The set of all countably-infinite subsets of an infinite set

Let $A$ be an infinite set and $D(A)$ denote the set of all countably-infinite subsets of $A$ and let $P(A)$ denote ,as usual, the power set of $A$, then

(i) does there exist a surjection of $D(A)$ onto $P(A)$ ?

(ii) if $A$ is uncountable then does there exist an injection from $A$ into $D(A)$ ?

(iii) if answer to (i) is "no" , then does there exist a surjection of $A$ onto $D(A)$ ?

( I only know that $D(A)$ is always uncountable)

The answers to 1 and 3 are sometimes; whereas the answer to 2 is trivially yes (even if $A$ is countable).

Let me start with 2, as it's a simple positive answer. Pick $X\subseteq A$ which is countably infinite, then consider the function: $$f(a)=\begin{cases} X\cup\{a\} & a\notin X\\ X\setminus\{a\} & a\in X\end{cases}$$ You can show that this is an injection (note that we didn't even care that $A$ is uncountable, just infinite).

The answer to (1) is easily no in some cases. For example if $A=\Bbb R$ then the set of countably infinite subsets of $\Bbb R$ has the same cardinality of $\Bbb R$. Therefore there is no surjection from $D(\Bbb R)$ onto $\mathcal P(\Bbb R)$; and there is certainly a surjection from $\Bbb R$ onto $D(\Bbb R)$.

However it is possible that the answer is yes. Consider the case where $\sf GCH$ holds, in that case if $|A|=\aleph_\omega$ we have that $|D(A)|=|\mathcal P(A)|$, in which case 3 is irrelevant.

But it could be the case that a statement known as the Singular Cardinal Hypothesis, or $\sf SCH$, fails. This statement follows from $\sf GCH$, and it is possible to have, for example $A$ whose cardinality is $\aleph_\omega$ as before, but all the following inequalities are sharp: $$|A|<|D(A)|<|\mathcal P(A)|$$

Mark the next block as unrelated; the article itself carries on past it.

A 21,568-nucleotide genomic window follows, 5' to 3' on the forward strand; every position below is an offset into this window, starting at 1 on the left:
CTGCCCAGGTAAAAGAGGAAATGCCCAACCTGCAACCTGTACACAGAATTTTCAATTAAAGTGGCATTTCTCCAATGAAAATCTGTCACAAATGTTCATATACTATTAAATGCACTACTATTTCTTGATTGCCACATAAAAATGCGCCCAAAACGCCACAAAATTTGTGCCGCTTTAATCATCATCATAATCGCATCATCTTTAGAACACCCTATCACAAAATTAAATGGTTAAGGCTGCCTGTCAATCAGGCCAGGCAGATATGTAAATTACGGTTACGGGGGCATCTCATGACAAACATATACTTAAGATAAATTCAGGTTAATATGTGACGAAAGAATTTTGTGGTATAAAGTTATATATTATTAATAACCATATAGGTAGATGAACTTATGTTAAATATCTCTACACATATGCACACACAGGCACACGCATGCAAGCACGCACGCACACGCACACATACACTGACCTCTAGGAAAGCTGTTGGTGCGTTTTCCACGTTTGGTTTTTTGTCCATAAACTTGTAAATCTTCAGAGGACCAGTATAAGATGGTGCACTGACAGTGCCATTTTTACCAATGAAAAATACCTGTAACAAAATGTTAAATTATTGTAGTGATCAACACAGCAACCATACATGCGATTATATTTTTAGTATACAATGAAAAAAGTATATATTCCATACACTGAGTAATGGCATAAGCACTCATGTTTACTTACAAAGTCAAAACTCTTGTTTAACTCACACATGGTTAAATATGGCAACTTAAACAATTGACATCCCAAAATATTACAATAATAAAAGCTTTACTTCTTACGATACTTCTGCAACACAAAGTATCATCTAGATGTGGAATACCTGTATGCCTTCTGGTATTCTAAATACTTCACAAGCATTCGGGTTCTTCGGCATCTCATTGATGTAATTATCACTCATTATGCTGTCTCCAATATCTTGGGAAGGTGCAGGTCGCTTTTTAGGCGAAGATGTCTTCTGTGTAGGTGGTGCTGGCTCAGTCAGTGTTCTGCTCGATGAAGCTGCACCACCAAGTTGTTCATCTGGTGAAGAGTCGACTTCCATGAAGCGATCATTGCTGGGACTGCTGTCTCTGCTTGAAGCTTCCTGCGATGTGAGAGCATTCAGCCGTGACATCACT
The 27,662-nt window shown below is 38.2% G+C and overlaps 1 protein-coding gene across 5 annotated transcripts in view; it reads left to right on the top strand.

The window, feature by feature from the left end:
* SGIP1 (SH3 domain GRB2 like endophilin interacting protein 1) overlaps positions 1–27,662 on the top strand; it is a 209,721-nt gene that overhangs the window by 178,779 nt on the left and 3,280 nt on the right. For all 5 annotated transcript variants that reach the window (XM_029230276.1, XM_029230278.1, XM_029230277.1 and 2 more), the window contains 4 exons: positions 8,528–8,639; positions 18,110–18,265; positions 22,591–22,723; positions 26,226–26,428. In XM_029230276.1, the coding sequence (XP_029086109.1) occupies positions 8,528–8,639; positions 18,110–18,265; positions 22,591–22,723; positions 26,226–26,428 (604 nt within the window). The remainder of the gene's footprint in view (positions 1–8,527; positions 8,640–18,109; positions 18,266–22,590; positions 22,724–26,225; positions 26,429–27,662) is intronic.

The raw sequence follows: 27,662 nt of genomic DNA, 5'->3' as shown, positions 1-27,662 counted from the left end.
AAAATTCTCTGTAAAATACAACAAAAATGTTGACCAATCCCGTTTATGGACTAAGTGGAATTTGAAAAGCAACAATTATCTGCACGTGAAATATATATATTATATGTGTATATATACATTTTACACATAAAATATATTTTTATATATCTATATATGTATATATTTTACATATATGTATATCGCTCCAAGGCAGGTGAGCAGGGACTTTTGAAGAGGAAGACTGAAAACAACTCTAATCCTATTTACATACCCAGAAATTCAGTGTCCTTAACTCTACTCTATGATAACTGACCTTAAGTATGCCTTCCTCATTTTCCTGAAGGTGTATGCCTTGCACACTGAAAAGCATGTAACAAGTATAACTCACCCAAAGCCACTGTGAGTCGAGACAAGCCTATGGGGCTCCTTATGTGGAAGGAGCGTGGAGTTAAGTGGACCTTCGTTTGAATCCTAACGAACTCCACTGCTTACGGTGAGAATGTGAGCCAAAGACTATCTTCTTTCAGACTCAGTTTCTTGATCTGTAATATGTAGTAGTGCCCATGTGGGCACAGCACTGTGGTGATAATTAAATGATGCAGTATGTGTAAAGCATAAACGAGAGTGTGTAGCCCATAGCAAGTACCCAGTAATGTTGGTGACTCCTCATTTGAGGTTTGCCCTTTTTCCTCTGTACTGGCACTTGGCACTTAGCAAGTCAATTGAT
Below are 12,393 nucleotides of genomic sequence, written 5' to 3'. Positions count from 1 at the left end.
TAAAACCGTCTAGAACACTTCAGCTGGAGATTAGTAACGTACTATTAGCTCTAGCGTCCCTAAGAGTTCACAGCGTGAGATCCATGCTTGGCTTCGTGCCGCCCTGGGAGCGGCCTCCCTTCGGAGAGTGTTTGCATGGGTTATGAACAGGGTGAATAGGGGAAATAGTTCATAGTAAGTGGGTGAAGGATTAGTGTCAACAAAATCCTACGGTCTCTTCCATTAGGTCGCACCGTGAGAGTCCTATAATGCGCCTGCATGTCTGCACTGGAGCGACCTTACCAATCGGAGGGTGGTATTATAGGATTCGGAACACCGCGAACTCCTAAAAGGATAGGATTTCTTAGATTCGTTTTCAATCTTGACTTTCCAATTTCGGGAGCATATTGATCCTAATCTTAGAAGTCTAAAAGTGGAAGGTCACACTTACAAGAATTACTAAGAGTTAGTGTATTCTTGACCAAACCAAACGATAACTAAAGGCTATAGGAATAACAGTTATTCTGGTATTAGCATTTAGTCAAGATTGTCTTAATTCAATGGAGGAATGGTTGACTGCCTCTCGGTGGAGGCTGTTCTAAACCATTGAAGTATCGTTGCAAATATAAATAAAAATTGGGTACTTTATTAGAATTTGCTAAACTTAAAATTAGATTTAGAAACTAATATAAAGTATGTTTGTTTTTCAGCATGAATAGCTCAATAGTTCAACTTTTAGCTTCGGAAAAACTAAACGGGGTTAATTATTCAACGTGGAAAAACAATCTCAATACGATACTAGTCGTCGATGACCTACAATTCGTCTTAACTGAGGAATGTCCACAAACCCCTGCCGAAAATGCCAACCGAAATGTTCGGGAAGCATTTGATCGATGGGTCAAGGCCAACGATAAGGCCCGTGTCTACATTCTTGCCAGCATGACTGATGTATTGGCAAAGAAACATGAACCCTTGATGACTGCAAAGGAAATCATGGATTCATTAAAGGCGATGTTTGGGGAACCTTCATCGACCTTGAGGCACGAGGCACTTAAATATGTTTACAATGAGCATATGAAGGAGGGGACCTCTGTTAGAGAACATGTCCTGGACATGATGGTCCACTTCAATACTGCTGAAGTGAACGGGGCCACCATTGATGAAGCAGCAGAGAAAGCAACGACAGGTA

The consistency of this failure is stronger than that of $\sf ZFC$, and requires large cardinals.

Here is another example for the failure of 1 and 3 without using large cardinals.

Consider a model in which $2^{\aleph_0}=\aleph_2$ and $2^{\aleph_1}=\aleph_3$. Let $A$ be a set of size $\aleph_1$. Then one can show that $|D(A)|=\aleph_2$, and now we have that $$|A|<|D(A)|<|\mathcal P(A)|$$ without resorting to very difficult results and large cardinals.

• Asaf Karagila: I knew that the answer to (ii) is "yes" for countably infinite $A$ , this is why I asked for uncountable $A$ , my method was different and not as general as that of yours , I didn't see that coming , pretty simple solution. – user102232 Oct 31 '13 at 9:41
• Ah, I see. In the countable case it's indeed easier to prove that $|D(A)|=|\mathcal P(A)|$ and then it's easy to show the existence of an injection. – Asaf Karagila Oct 31 '13 at 9:49
• Asaf Karagila : Could it be possible to characterize all infinite sets for which answer to (i) is "yes" ? – user102232 Oct 31 '13 at 9:52
• Not really, unless you want to assume something like $\sf GCH$, or something like that. The opposite question, math.stackexchange.com/questions/534219/… is equally daunting without some restrictions. Generally speaking cardinal exponentiation is very independent from the axioms of $\sf ZFC$ and you have to assume more to actually say something intelligent about it. – Asaf Karagila Oct 31 '13 at 9:57